By Jack Stubbs
There has been no shortage of development and construction activity in downtown Seattle in recent months, and a new 370-unit condominium project in Belltown broke ground today.
On Tuesday, June 19th, Walnut Creek, California-based Laconia Development celebrated the groundbreaking of a 41-story tower with its project partner, China-based Vanke, the country’s largest homebuilder. The groundbreaking was attended by representatives from the city of Seattle, the Downtown Seattle Association and non-profit Washington State China Relations Council.
The plans for the condominium project, named Spire, were officially announced in May 2016 and the tower is scheduled for occupancy in Fall 2020. The tower is located at 600 Wall St. on a small triangular site in Belltown, and along with 370 condominium units will also include 266 parking stalls. The project will provide a mix of studio, one-, two- and three-bedroom-plus-dent units. The unit types range from 520 to 3,000 square feet, with prices ranging from below $450,000 to $5 million. Realogics Sotheby’s International Realty will market the condos for sale.
The project team includes VIA Architecture (architect), Robin Chell Design (interior designer) and PCL Construction (contractor), as well as San Francisco-based Parkworks, who designed the automated parking system included in the project.
Some of the in-unit features include hardwood flooring, balconies and terraces in some units, integrated home technology and large-scale windows, which will provide views of the Space Needle and the Olympic Mountains.
The groundbreaking marks the latest chapter for Spire, which has been in the works for several years now. In October 2016, Vanke and Laconia acquired the 10,665 square foot development site for $19.25 million as part of a joint venture. Spire is Vanke’s first investment in the Seattle market and the company’s first ever investment with Laconia.
Laconia also developed the 31-story, 337-unit Cielo property in Seattle’s First Hill neighborhood, a project that opened in 2015. And the developer’s decision to build Spire as a condo project rather than as a for-rent property was in part dictated by the current market conditions of Seattle, according to CEO Paul Menzies. “We decided to built the project not as for-rent but as a condo project because of the dynamism of Seattle and the few available opportunities for home ownership,” he said.
Realogics’ president and CEO Dean Jones thinks that Spire’s provision of condo comes at the right time for Seattle’s residential market, and also reflects broader trends in terms of the preference of people looking to locate in Seattle. “We are in great need for added supply of condominiums…the second half of 2017 evidenced a paradigm shift in consumer trending from renting to buying,” he said. Jones thinks that rising rental rates across the board mean that people looking to locate in Seattle are beginning to see home ownership as a more viable option in a booming market. “It would seems that renters are increasingly positioning themselves for capital appreciation, mortgage interest rate deductions and attainable home ownership options before being priced out by rising prices and increasing interest rates,” he said.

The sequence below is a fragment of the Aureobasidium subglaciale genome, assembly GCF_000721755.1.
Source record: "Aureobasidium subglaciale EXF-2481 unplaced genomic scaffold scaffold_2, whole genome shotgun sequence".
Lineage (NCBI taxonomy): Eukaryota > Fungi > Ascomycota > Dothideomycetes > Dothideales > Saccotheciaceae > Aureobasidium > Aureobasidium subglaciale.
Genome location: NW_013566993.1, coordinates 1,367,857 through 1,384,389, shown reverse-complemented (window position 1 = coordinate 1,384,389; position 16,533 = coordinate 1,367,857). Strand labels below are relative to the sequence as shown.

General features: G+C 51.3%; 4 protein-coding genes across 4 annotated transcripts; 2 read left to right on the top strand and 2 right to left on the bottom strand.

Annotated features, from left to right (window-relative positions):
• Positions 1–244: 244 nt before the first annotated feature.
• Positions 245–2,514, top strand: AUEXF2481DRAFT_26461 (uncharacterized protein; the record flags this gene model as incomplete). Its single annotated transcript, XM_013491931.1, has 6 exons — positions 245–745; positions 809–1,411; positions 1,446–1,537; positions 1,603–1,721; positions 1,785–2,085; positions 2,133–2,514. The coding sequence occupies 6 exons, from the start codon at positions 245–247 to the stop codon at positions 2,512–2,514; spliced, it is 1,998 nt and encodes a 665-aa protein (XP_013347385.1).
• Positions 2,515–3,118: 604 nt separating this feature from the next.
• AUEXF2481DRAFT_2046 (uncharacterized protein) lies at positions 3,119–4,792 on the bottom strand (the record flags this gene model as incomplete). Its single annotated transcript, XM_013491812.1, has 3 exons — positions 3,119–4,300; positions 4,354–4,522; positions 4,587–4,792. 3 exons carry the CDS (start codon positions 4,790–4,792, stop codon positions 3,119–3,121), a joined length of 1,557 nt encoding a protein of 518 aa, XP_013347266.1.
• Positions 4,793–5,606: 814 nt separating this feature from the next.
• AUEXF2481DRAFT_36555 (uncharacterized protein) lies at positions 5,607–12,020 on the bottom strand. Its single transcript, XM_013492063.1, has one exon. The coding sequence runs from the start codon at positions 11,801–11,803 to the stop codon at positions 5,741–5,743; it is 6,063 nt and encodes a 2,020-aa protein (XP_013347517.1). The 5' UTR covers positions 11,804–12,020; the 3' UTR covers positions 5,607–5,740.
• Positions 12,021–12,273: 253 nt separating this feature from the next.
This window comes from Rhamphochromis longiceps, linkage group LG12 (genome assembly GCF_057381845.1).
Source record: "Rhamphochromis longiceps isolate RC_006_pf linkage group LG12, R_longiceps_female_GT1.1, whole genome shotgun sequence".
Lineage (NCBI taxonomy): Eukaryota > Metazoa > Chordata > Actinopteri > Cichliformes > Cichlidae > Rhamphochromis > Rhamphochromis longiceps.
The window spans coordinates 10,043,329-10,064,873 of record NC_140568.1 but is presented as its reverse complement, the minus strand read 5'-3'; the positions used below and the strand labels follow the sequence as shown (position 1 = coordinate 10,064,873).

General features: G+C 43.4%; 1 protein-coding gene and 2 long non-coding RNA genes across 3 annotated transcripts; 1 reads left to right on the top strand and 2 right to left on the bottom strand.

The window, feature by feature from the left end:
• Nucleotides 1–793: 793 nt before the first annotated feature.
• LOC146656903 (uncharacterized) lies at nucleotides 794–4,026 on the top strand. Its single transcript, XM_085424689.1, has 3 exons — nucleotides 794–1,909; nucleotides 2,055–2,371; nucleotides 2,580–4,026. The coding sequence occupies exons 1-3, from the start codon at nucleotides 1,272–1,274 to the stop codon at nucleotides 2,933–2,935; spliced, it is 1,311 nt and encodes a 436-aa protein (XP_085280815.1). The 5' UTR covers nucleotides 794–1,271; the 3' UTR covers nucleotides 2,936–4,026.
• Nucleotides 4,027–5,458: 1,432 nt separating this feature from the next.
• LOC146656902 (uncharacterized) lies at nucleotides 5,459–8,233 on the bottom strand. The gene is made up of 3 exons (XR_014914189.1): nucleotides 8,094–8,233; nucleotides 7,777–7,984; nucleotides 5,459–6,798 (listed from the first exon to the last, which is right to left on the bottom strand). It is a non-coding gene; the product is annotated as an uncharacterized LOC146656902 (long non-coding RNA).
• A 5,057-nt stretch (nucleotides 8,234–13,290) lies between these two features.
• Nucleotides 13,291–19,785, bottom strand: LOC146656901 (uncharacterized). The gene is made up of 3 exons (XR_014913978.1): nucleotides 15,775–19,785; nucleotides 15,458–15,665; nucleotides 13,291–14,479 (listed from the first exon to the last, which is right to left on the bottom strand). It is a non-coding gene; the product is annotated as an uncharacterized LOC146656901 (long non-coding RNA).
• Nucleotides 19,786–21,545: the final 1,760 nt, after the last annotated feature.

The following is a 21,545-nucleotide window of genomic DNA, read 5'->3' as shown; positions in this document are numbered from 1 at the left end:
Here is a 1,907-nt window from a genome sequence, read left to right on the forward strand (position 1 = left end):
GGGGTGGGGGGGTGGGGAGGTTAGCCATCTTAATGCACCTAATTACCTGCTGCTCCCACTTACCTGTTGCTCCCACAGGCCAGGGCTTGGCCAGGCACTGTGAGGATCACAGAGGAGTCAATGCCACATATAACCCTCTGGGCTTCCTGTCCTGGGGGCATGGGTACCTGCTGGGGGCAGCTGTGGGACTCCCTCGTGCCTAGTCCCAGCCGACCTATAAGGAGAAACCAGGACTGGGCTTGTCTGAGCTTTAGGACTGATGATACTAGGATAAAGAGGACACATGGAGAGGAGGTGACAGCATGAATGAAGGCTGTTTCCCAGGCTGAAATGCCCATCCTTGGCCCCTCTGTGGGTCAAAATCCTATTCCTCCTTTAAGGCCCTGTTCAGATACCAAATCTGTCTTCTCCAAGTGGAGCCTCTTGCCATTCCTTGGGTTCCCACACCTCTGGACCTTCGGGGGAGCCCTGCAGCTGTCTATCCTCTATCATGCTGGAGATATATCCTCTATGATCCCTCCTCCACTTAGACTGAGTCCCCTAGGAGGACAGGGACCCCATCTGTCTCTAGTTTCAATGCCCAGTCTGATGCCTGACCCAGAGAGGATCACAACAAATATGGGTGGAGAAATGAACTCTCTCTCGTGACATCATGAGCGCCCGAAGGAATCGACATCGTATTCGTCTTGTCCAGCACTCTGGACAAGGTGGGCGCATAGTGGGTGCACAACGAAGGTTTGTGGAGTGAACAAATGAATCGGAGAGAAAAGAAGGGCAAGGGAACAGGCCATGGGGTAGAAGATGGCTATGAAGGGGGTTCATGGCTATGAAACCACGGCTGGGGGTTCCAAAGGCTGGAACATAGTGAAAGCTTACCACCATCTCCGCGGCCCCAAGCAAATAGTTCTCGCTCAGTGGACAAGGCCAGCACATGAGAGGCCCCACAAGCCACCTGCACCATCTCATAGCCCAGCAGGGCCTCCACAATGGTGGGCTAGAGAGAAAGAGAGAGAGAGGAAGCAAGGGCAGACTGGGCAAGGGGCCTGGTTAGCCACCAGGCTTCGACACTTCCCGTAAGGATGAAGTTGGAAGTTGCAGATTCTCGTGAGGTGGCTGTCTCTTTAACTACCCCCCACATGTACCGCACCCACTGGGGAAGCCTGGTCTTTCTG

Jones thinks that, at this point in the cycle, the time is right to be delivering condominiums to the growing Seattle market. “There will be more than 30,000 multifamily housing units delivered here in downtown Seattle in the current decade…but 91 percent of that supply was purpose-built for rent and not for individual home-ownership…that has been a rental cycle and that is changing here and now,” he said. “Given the lack of for-sale inventory, downtown Seattle is one of the most positive condo markets in the U.S.”
According to a first quarter 2018 condo report written by Realogics, the average days on the market for condo units in Seattle the first quarter of this year was 15 days, a figure that is down 34.8 percent from first quarter 2017. The average price-per-square-foot for condos in Seattle increased by 17 percent, from roughly $501 in 2017 to $587 in first quarter 2018.
And according to a study that O’Connor Consulting Group of Seattle conducted for Realogics, apartment demand in Snohomish and King counties fell by about 4,500 units in second half of 2017. There was also an increase of single-family condo sales in the two counties over the last couple of years: 40,000 homes closed in 2016, while more than 45,000 homes closed in 2017. According to the study, the downtown Seattle submarket delivered approximately 14,000 new housing units since 2010 and another 14,000 are expected to deliver by 2020, but only 10 percent of this total supply is likely to be offered for ownership.